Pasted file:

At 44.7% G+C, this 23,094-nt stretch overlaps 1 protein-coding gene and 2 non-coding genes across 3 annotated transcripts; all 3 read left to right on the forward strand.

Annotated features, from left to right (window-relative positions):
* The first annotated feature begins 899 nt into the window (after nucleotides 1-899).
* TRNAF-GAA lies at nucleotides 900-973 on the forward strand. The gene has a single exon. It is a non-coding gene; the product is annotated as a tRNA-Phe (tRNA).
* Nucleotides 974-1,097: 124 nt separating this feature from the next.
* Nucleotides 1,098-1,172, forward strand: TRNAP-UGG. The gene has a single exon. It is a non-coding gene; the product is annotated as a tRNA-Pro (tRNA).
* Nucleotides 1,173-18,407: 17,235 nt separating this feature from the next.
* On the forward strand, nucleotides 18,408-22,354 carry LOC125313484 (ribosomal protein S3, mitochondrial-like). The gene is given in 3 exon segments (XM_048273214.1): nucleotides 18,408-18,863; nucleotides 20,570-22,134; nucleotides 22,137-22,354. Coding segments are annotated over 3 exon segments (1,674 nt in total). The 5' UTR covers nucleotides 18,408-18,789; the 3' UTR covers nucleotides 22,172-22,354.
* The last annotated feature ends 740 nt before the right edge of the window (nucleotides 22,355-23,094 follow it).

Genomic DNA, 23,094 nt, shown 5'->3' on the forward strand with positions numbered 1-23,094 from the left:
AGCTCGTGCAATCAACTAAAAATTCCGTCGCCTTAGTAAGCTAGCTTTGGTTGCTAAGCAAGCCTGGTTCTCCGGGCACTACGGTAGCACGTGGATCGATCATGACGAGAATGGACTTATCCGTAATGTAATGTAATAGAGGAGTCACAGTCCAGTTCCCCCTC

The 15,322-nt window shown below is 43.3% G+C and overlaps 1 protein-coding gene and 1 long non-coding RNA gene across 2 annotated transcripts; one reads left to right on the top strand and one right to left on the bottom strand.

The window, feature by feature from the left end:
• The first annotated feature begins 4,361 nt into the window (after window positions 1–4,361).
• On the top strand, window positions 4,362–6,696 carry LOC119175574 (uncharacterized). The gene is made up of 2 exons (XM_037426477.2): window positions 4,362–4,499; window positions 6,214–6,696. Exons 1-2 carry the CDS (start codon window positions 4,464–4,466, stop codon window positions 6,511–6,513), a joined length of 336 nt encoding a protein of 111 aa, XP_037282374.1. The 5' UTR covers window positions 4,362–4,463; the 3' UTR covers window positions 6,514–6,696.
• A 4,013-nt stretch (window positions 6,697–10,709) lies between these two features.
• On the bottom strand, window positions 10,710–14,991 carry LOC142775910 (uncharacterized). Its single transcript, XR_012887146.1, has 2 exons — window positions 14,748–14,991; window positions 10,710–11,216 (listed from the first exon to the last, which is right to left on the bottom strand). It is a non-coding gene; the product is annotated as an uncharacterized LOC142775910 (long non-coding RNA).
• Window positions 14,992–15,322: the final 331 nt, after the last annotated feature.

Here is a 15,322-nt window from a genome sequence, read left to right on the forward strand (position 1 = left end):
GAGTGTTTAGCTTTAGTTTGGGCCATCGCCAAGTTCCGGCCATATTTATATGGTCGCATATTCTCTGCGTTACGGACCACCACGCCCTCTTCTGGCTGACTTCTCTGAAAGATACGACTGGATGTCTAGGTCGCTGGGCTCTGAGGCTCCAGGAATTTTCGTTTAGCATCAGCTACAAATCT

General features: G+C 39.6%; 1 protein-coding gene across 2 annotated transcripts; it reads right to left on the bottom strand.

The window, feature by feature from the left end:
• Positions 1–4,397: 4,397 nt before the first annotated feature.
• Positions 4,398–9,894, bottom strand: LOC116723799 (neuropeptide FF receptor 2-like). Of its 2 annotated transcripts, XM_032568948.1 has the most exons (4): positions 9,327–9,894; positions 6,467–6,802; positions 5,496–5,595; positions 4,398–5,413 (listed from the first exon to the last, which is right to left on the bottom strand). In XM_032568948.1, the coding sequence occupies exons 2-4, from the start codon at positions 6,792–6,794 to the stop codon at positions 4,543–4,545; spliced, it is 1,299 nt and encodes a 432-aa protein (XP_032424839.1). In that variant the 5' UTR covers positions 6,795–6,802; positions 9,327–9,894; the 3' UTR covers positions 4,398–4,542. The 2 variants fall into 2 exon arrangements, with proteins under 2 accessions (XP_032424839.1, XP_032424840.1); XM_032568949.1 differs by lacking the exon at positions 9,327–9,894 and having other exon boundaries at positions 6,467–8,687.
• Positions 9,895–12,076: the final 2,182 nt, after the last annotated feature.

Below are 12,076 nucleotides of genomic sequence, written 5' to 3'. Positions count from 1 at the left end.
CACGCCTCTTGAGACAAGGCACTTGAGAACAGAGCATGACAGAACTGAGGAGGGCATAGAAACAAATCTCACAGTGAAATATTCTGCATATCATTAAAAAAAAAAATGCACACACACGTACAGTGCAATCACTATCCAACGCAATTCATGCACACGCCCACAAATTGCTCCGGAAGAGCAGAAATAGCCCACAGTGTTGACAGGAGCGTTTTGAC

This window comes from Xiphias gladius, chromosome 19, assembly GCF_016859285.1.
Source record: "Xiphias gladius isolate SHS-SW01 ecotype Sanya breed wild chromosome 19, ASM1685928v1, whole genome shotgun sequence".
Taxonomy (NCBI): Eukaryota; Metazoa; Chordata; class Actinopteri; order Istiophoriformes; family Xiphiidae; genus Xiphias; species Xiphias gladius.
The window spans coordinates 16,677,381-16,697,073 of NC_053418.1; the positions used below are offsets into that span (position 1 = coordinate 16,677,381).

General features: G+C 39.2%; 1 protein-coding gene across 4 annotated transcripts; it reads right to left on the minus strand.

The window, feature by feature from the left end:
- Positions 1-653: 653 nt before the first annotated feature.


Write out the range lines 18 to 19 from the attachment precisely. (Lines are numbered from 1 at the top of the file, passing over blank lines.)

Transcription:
• Window positions 14,992–15,322: the final 331 nt, after the last annotated feature.

Here is a 15,322-nt window from a genome sequence, read left to right on the forward strand (position 1 = left end):